Well, there’s no question that both Obama and Romney’s GOP opponents want to paint Romney as “out of touch” with the average American. Romney hasn’t helped his own case with multiple gaffes that make John “I don’t know how many houses I own” McCain seem like a tactical genius in that regard. So obviously pointing to a “low” tax rate will play into it.

Another suggestion I’ve been hearing for Romney’s lack of enthusiasm in releasing his returns is millions of dollars in donations to the Mormon church. Noticing huge donations may bring up the religious issue that Romney has so far been successful in downplaying.

It won’t do anything to dispel the notion that Romney is an out-of-touch rich guy. I guess his campaign figures that if he releases the full returns in April, it won’t hurt him in the primaries and it’ll be forgotten by the time the general election rolls around. I’m not sure what’s to be gained by giving people the gist of it now and then more later, but I suppose he’s trying to prevent Gingrich and Santorum from asking what he’s hiding.

Hey, when you make $50,000,000/year and you have to tithe, what’s a fella to do? It’s just math, dude!

There’s also the inevitable “boxers or briefs” question, with a Mormon twist just waiting in the wings.

Why shouldn’t it be? It’s not as if people are decrying his use of obscure or grey-area tax breaks to pay less. It’s that there is legitimate (if arguable) reasons to object to non-labour income being taxed at relatively low rates, objections to how private equity profits are taxed, and objections to a tax code that helps perpetuate and exacerbate income inequalities.

+1. I was wondering why Romney was so resistant about releasing his tax returns, but I think this is the answer. 15% sounds about right, since most of his income is from investments. Obama’s 2010 rate, btw, was 28%.

The other interesting thing was that Romney said he made a trifling amount, $370,000 or so, from speaking tours. That is enough to put him in the 1% according to the article I saw.

I also agree with you about OWS. I suspect they allowed themselves to get kicked out of their encampments before the snows came. They’ll be back in April. They have already made income inequality the hot topic, and with some more on this Romney is going to have a hard time explaining simply why it is okay for him to pay less than Joe Average Voter. It also makes his opposition to raising taxes on the rich look very self serving.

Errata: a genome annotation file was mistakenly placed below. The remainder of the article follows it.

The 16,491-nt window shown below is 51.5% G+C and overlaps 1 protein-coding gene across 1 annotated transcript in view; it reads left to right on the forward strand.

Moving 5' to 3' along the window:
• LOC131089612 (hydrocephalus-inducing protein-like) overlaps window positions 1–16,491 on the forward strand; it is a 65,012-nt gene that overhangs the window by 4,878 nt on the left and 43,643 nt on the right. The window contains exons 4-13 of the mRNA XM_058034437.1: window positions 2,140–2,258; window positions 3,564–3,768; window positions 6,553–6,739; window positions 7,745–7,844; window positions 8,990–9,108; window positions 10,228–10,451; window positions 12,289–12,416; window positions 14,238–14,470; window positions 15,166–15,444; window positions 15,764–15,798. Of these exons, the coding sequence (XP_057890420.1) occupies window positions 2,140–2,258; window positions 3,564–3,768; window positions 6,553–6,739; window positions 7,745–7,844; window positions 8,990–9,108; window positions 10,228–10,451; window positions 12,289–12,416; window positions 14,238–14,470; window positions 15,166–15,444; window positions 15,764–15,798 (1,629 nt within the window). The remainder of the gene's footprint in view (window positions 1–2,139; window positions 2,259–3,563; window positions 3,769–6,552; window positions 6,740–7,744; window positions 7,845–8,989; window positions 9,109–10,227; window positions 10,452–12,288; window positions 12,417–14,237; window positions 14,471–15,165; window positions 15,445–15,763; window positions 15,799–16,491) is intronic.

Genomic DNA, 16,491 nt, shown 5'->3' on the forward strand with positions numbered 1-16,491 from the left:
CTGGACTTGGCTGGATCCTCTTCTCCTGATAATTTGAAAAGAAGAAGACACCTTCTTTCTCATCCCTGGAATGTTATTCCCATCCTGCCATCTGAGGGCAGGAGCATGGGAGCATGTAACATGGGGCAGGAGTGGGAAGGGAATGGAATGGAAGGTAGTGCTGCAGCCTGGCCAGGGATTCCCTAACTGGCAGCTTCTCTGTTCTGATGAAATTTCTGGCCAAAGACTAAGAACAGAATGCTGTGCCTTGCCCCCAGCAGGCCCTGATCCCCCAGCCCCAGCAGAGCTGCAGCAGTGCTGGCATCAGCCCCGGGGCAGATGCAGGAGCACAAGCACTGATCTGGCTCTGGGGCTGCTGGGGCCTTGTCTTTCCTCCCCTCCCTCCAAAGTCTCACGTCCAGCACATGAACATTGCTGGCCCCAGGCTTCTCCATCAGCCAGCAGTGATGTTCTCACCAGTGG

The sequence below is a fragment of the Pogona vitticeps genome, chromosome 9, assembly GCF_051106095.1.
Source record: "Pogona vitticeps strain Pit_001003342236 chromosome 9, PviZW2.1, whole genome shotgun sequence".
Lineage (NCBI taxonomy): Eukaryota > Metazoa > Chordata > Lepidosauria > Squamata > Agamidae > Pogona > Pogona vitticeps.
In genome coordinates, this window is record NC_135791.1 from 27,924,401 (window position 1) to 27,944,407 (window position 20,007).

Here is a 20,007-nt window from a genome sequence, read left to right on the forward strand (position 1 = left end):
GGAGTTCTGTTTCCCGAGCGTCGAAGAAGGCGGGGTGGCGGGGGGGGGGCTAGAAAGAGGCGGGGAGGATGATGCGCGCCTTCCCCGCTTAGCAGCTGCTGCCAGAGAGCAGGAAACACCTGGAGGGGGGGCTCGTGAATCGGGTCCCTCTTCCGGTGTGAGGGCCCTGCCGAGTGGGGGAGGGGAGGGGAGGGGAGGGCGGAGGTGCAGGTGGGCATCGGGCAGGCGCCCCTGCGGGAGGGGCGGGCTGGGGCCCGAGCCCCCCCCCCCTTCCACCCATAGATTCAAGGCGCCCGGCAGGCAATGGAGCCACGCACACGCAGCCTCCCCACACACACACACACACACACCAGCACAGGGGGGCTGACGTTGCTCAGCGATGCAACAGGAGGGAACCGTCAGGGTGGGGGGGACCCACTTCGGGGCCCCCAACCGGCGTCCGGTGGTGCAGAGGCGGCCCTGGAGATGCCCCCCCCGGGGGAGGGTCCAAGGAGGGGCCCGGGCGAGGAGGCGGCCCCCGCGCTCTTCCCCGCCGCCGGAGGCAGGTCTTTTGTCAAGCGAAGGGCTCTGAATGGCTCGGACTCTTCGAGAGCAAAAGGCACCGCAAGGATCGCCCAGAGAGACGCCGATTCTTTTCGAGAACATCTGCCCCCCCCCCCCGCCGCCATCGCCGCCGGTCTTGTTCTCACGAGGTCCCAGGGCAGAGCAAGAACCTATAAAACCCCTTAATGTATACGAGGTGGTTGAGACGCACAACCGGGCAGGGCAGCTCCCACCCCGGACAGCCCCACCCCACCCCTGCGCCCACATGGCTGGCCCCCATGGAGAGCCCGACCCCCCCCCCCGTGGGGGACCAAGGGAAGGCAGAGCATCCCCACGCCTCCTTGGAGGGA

ETA: This is in response to the OP - I take too long to type. But +1 to Rhythmdvl too.

His position on the issue should be an issue, but as it is, he’s just paying what he owes, like all of us. He is, in fact, in favor of even lower rates on dividends and such, but only for people who make much less than he does.

While I agree, in principle… most people don’t have as much influence over tax rates as Romney would if he were to be elected President. This just feeds into the OWS crowd’s beef that the rich get to write the laws that enable them to get richer, at everyone else’s expense.

Although everybody already knew he was very rich. Since he’s pretty much a shoo-in I think he might as well have released the whole thing now: the other Republican candidates can’t really attack him on this issue anyway. Gingrich tried to bash him for being a venture capitalist and he almost got tarred and feathered. And maybe I’m overthinking this but maybe releasing his own returns around the time most voters are filling out their tax forms - reminding them they’re making less money and paying a higher tax rate - might not be a great strategy.

Sure, Romney has made his share of gaffes, but he’s playing the tax card dealt to him as best he can. Releasing them now would be foolish, why give your primary opponents any ammunition? Better to call the “victory” play, take a snap, and take a knee.

Once his opponents drop out and endorse him, then he should release ASAP. The sooner this gets off the news cycles, the better for him. If it turns out he paid <15%, then like Lucy, he’s got some splainin’ to do. Still, I don’t see this as having a huge effect on the race, those who don’t see a damn thing wrong with the wealthy paying so little taxes are already voting Republican. Those who will be outraged are already voting Democratic. It’s the Reagan Democrats that he could potentially lose here, it will make his election more difficult but not impossible.